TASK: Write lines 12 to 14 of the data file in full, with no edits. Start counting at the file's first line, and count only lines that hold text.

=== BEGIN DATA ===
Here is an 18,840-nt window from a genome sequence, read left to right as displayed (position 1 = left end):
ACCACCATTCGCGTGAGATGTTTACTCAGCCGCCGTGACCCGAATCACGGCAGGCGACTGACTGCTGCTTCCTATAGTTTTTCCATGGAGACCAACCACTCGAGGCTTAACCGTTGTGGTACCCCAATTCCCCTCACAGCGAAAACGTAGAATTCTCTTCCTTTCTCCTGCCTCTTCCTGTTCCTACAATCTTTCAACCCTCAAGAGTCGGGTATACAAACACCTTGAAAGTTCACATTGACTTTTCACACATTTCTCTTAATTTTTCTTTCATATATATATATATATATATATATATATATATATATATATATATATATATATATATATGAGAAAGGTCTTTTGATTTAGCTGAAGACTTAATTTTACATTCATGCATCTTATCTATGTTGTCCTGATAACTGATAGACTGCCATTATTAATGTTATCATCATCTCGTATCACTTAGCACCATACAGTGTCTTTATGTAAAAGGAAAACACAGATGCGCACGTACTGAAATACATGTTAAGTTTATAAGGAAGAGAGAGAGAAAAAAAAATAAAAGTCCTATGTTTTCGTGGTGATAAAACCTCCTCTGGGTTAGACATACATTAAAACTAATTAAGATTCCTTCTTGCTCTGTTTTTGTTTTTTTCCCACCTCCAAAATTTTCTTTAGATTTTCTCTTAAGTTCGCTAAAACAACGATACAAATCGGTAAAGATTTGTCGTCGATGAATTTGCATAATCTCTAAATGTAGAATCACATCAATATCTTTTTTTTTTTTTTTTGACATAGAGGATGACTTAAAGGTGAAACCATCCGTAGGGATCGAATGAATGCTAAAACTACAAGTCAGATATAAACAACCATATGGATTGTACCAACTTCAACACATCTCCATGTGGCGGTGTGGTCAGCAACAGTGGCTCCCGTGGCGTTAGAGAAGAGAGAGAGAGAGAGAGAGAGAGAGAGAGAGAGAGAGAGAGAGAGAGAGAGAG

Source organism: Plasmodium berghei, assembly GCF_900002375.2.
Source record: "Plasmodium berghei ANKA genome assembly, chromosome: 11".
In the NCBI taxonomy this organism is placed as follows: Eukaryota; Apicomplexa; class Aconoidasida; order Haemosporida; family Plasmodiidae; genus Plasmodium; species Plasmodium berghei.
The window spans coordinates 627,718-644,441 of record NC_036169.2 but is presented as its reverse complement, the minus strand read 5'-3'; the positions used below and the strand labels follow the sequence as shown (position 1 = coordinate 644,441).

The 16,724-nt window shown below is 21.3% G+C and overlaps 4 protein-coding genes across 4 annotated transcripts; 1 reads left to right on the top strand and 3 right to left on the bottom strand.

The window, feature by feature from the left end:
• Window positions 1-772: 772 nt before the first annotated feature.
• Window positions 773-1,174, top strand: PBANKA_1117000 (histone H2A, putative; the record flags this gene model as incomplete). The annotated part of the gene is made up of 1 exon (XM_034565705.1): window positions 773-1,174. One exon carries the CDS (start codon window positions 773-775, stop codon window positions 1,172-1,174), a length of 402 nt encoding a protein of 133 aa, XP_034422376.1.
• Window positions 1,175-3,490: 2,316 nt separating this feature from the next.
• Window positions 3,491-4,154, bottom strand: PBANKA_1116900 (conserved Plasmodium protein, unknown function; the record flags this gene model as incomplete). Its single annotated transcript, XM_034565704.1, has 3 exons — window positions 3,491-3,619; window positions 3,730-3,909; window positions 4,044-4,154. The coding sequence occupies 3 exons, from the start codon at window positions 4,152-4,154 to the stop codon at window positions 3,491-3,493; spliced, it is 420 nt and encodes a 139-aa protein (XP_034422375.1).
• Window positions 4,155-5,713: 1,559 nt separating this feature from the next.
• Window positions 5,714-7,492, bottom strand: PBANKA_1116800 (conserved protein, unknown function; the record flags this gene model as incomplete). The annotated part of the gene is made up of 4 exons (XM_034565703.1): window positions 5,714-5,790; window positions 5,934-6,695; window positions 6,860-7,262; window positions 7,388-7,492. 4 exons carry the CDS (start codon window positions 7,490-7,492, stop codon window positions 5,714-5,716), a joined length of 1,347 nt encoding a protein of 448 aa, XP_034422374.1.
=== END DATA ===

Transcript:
• Window positions 3,491-4,154, bottom strand: PBANKA_1116900 (conserved Plasmodium protein, unknown function; the record flags this gene model as incomplete). Its single annotated transcript, XM_034565704.1, has 3 exons — window positions 3,491-3,619; window positions 3,730-3,909; window positions 4,044-4,154. The coding sequence occupies 3 exons, from the start codon at window positions 4,152-4,154 to the stop codon at window positions 3,491-3,493; spliced, it is 420 nt and encodes a 139-aa protein (XP_034422375.1).
• Window positions 4,155-5,713: 1,559 nt separating this feature from the next.
• Window positions 5,714-7,492, bottom strand: PBANKA_1116800 (conserved protein, unknown function; the record flags this gene model as incomplete). The annotated part of the gene is made up of 4 exons (XM_034565703.1): window positions 5,714-5,790; window positions 5,934-6,695; window positions 6,860-7,262; window positions 7,388-7,492. 4 exons carry the CDS (start codon window positions 7,490-7,492, stop codon window positions 5,714-5,716), a joined length of 1,347 nt encoding a protein of 448 aa, XP_034422374.1.